When you think of some of the greatest samurai who ever lived, Miyamoto Musashi's name will always undoubtedly be among them (if not topping the list).
History remembers him as a great philosopher and teacher (one of his most famous writings, The Book of Five Rings, is still is still considered to be a preeminent text on strategy). However, he was also an incredible warrior whose exploits in feudal Japan would be borderline unbelievable in even the most over-the-top action movie.
Born in 1584, Musashi began training in swordplay at a young age. At 13, he won his first duel, and by age 15, he had left his village to travel Japan and hone his skills. Over the next few years, Musashi would participate in several battles as a ronin (a samurai without a lord), but his true calling were one-on-one duels with other samurai and warriors.
At the age of 20, he traveled to Kyoto to challenge the master of the Yoshioka School, one of the major martial arts schools in the country. Despite Musashi's young age, the master agreed.
On the agreed-upon date, though, Musashi arrived very late, which greatly incensed the Yoshioka master. This proved to be a calculated bit of mental warfare, as Musashi was able to use the master's rage against him, striking a single blow to his shoulder that knocked him unconscious.
The disgraced Yoshioka master then passed on leadership of the school to his brother, who challenged Musashi to another duel. Musashi again arrived very late, but won the fight after disarming his opponent, who in turn, relinquished leadership of the school.
After this second embarrassment, the Yoshioka family was out for revenge. They challenged Musashi to a third duel, but secretly planned an ambush for him with an entire force of sword-, bow-, and musket-wielding soldiers.
Musashi, however, was crafty and anticipating a trap, and this time actually arrived early and waited. With the element of surprise on his side, Musashi attacked the larger force. To deal with so many opponents at once, Musashi drew a second sword, fighting with both at the same time. This would eventually become his trademark fighting style, a double-blade approach called Niten-ryu.
Using his wits and swordsmanship, Musashi was able to escape with his life, killing the new head of the Yoshioka family in the process. After yet another embarrassment, the Yoshioka School soon collapsed, and Musashi departed Kyoto to continue his journey.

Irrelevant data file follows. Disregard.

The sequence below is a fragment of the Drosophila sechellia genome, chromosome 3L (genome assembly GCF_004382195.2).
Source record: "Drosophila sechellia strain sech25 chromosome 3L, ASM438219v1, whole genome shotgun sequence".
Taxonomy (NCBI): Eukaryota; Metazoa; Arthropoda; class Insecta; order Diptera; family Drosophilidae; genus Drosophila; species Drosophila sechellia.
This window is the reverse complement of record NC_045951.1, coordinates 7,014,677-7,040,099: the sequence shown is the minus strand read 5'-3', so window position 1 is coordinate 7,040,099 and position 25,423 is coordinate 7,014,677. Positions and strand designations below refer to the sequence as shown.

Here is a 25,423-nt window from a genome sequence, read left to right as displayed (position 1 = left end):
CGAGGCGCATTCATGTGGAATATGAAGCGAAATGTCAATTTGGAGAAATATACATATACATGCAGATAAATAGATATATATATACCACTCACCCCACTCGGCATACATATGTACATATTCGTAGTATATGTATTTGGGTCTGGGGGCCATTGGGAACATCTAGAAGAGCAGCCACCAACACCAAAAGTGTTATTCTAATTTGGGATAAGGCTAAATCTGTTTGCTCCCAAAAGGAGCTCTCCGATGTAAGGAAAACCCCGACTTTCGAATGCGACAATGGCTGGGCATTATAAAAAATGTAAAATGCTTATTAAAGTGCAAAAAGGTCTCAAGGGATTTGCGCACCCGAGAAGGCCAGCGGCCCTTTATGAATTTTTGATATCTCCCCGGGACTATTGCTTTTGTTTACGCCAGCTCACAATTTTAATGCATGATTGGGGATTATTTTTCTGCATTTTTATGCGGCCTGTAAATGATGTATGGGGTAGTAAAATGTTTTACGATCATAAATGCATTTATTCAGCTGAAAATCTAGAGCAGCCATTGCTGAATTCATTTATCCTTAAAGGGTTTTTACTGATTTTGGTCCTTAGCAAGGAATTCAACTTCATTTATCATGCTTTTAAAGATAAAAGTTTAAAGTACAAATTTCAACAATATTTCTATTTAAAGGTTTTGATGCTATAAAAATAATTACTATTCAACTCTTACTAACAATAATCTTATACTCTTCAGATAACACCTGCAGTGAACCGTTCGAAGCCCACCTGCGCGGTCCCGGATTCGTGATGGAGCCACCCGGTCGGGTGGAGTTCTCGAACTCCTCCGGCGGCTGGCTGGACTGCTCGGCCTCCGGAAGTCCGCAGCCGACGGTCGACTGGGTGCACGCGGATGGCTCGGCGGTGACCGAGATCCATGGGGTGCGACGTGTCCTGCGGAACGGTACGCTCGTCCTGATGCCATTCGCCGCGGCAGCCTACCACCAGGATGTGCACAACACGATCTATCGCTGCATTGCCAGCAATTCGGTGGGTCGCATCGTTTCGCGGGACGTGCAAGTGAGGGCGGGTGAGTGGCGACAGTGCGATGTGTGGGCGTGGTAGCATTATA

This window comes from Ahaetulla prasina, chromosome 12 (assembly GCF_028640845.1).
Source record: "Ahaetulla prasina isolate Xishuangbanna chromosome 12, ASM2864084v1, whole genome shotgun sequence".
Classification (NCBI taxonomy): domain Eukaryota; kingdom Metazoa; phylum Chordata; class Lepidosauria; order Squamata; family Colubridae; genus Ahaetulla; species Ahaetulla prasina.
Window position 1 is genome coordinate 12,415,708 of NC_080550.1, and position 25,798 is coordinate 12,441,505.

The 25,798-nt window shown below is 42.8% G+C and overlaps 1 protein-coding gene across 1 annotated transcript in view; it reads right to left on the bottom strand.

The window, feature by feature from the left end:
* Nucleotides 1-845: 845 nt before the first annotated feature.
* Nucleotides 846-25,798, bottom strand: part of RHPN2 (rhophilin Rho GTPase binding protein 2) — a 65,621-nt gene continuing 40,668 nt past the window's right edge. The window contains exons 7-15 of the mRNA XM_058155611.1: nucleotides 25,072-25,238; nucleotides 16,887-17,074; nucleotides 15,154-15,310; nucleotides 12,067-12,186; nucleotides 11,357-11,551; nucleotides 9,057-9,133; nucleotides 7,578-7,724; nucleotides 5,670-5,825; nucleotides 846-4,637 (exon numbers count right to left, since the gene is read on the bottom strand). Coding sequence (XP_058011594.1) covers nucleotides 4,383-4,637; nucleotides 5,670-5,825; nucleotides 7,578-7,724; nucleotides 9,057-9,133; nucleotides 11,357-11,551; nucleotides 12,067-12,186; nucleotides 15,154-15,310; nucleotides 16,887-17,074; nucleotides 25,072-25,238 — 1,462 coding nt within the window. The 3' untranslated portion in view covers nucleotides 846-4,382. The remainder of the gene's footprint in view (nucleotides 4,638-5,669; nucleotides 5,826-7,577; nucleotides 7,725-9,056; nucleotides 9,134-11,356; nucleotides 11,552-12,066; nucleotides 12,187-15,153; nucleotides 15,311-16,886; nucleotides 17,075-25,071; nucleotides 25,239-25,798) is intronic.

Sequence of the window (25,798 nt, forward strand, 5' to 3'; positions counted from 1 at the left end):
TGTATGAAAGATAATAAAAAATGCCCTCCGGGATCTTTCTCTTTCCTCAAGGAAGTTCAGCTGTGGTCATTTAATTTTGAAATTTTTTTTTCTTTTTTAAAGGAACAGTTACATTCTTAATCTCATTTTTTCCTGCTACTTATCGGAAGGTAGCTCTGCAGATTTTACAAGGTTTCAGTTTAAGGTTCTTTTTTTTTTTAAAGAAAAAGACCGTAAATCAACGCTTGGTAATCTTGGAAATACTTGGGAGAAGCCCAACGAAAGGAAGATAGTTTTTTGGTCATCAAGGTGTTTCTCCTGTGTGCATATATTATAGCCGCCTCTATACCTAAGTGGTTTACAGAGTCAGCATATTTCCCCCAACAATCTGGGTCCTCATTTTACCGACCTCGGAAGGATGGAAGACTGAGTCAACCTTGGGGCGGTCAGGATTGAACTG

Over the next few decades, Musashi traveled to Nara to learn from monks who had mastered a unique type of lance fighting, learned from a school of staff-wielding fighters in Edo, and even spent time studying Zen Buddhism at a temple.
During this time, he continued to duel prominent martial artists and samurai across the land, and was undefeated with at least 60 victories (for comparison, the next most well-known duelist is a contemporary of his, Ito Itossai, who had 33 wins).
At a certain point, he became so good that he stopped using a blade in his duels, instead fighting with a wooden training sword called a bokken.
Arguably his most famous duel was against a man named Sasaki Kojiro, a feared warrior known as the "Demon of the Western Provinces," who wielded a giant two-handed sword.
The duel took place on an island, and Musashi took his time crossing the water, arriving very late. He then quickly won the duel with a wooden sword, which some say he actually carved from an oar that was on the boat he took to the island. According to legend, he had once again arrived late on purpose, as the tide had changed, making his escape from Kojiro's allies easier.
In the later years of his life, Musashi recorded his philosophy and knowledge in books and scrolls, although he still occasionally dueled, and remained undefeated. In 1645, sensing his own death, Musashi retired to a cave to finish his writing.
Just before his passing, Musashi drew his sword for the last time, and kneeled in a ready position. His body was discovered this way, still holding that pose. He was 62 years old.
Musashi was buried in armor in the village of Yuge, and nine years later, a monument was erected in the town of Kokura eulogizing his life's story.
Today, Musashi is as remembered for his teachings as he is his fighting prowess. He has since become the subject of countless films, novels, comics and music.
His life and exploits continue to inspire generations of martial artists.